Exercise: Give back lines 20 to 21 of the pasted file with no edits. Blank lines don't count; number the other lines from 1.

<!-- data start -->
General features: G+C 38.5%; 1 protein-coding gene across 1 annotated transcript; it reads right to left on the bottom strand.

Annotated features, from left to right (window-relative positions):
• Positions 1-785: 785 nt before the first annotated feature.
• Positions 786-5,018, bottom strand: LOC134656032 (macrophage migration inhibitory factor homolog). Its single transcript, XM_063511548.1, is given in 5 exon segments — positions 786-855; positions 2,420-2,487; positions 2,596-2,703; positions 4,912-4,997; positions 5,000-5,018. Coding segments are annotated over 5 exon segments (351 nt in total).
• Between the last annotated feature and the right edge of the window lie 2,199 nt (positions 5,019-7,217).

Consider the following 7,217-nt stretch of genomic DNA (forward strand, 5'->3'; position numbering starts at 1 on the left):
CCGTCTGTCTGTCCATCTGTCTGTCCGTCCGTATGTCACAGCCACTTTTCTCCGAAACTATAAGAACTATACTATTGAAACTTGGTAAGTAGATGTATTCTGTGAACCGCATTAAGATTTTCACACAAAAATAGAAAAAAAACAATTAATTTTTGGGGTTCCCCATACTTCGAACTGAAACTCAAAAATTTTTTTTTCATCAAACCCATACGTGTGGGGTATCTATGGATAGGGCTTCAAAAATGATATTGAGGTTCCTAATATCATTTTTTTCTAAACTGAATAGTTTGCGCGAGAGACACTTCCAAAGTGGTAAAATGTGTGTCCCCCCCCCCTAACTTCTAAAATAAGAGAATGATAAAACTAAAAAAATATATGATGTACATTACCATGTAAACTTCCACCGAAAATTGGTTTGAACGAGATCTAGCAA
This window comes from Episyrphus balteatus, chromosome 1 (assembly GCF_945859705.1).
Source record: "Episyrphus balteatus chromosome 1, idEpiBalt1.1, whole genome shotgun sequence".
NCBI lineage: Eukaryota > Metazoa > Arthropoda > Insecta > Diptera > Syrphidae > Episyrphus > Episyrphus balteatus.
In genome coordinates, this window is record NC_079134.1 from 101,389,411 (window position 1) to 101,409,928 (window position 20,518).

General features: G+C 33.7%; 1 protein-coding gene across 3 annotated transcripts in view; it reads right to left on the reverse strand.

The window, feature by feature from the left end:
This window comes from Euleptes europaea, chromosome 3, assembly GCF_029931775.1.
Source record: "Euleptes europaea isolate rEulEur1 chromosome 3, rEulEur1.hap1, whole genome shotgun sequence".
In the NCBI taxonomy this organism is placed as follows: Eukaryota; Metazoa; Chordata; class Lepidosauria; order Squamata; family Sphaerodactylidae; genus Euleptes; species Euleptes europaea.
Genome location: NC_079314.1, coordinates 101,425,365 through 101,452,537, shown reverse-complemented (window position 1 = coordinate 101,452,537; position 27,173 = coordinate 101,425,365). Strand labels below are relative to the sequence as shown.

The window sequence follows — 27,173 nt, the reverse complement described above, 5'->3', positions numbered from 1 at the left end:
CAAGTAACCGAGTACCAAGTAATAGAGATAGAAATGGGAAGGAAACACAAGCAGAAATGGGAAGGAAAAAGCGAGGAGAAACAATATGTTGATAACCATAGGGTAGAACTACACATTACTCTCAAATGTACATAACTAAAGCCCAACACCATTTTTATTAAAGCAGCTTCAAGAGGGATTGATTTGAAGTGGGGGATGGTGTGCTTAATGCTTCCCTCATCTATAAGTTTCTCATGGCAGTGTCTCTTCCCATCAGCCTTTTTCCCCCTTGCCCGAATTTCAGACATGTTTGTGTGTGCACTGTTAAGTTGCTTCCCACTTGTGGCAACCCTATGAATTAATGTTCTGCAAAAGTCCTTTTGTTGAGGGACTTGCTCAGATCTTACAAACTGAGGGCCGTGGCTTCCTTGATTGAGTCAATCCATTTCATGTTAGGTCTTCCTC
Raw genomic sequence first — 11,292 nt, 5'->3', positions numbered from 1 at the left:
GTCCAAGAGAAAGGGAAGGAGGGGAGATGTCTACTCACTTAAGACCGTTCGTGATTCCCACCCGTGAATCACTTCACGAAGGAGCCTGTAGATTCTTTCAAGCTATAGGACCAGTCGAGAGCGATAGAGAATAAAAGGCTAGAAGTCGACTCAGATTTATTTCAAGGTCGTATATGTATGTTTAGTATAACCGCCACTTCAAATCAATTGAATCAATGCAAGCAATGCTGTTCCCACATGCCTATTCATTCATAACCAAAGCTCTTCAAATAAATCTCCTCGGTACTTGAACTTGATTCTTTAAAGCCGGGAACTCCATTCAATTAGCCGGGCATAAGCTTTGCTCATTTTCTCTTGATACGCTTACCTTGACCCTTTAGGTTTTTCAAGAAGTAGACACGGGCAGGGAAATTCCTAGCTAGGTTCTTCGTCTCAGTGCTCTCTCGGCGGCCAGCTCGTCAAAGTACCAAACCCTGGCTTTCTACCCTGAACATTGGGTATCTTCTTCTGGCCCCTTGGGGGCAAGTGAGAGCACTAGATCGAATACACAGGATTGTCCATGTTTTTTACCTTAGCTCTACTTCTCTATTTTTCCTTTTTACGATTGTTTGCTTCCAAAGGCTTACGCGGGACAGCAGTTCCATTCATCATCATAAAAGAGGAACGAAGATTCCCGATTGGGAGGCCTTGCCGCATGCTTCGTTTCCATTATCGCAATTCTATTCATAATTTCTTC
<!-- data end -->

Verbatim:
Raw genomic sequence first — 11,292 nt, 5'->3', positions numbered from 1 at the left:
GTCCAAGAGAAAGGGAAGGAGGGGAGATGTCTACTCACTTAAGACCGTTCGTGATTCCCACCCGTGAATCACTTCACGAAGGAGCCTGTAGATTCTTTCAAGCTATAGGACCAGTCGAGAGCGATAGAGAATAAAAGGCTAGAAGTCGACTCAGATTTATTTCAAGGTCGTATATGTATGTTTAGTATAACCGCCACTTCAAATCAATTGAATCAATGCAAGCAATGCTGTTCCCACATGCCTATTCATTCATAACCAAAGCTCTTCAAATAAATCTCCTCGGTACTTGAACTTGATTCTTTAAAGCCGGGAACTCCATTCAATTAGCCGGGCATAAGCTTTGCTCATTTTCTCTTGATACGCTTACCTTGACCCTTTAGGTTTTTCAAGAAGTAGACACGGGCAGGGAAATTCCTAGCTAGGTTCTTCGTCTCAGTGCTCTCTCGGCGGCCAGCTCGTCAAAGTACCAAACCCTGGCTTTCTACCCTGAACATTGGGTATCTTCTTCTGGCCCCTTGGGGGCAAGTGAGAGCACTAGATCGAATACACAGGATTGTCCATGTTTTTTACCTTAGCTCTACTTCTCTATTTTTCCTTTTTACGATTGTTTGCTTCCAAAGGCTTACGCGGGACAGCAGTTCCATTCATCATCATAAAAGAGGAACGAAGATTCCCGATTGGGAGGCCTTGCCGCATGCTTCGTTTCCATTATCGCAATTCTATTCATAATTTCTTC